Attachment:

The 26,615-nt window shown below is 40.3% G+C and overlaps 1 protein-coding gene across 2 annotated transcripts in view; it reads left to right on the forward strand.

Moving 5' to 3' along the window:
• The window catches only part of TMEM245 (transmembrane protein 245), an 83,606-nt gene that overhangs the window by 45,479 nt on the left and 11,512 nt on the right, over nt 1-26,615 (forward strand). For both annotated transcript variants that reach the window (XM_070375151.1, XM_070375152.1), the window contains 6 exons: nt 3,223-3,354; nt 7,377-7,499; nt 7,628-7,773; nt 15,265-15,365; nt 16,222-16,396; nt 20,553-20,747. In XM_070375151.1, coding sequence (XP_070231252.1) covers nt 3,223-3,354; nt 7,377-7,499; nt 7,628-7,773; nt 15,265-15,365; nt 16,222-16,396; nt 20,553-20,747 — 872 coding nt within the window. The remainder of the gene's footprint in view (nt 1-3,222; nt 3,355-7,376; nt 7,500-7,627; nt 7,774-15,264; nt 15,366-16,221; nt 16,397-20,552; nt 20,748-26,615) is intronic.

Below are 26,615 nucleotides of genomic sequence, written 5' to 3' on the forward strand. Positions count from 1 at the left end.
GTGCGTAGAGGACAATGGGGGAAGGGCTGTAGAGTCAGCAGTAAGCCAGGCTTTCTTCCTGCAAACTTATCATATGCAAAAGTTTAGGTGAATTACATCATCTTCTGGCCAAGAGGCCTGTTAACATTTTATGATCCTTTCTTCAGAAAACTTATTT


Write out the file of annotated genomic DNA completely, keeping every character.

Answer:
The 26,615-nt window shown below is 40.3% G+C and overlaps 1 protein-coding gene across 2 annotated transcripts in view; it reads left to right on the forward strand.

Moving 5' to 3' along the window:
• The window catches only part of TMEM245 (transmembrane protein 245), an 83,606-nt gene that overhangs the window by 45,479 nt on the left and 11,512 nt on the right, over nt 1-26,615 (forward strand). For both annotated transcript variants that reach the window (XM_070375151.1, XM_070375152.1), the window contains 6 exons: nt 3,223-3,354; nt 7,377-7,499; nt 7,628-7,773; nt 15,265-15,365; nt 16,222-16,396; nt 20,553-20,747. In XM_070375151.1, coding sequence (XP_070231252.1) covers nt 3,223-3,354; nt 7,377-7,499; nt 7,628-7,773; nt 15,265-15,365; nt 16,222-16,396; nt 20,553-20,747 — 872 coding nt within the window. The remainder of the gene's footprint in view (nt 1-3,222; nt 3,355-7,376; nt 7,500-7,627; nt 7,774-15,264; nt 15,366-16,221; nt 16,397-20,552; nt 20,748-26,615) is intronic.

Below are 26,615 nucleotides of genomic sequence, written 5' to 3' on the forward strand. Positions count from 1 at the left end.
GTGCGTAGAGGACAATGGGGGAAGGGCTGTAGAGTCAGCAGTAAGCCAGGCTTTCTTCCTGCAAACTTATCATATGCAAAAGTTTAGGTGAATTACATCATCTTCTGGCCAAGAGGCCTGTTAACATTTTATGATCCTTTCTTCAGAAAACTTATTT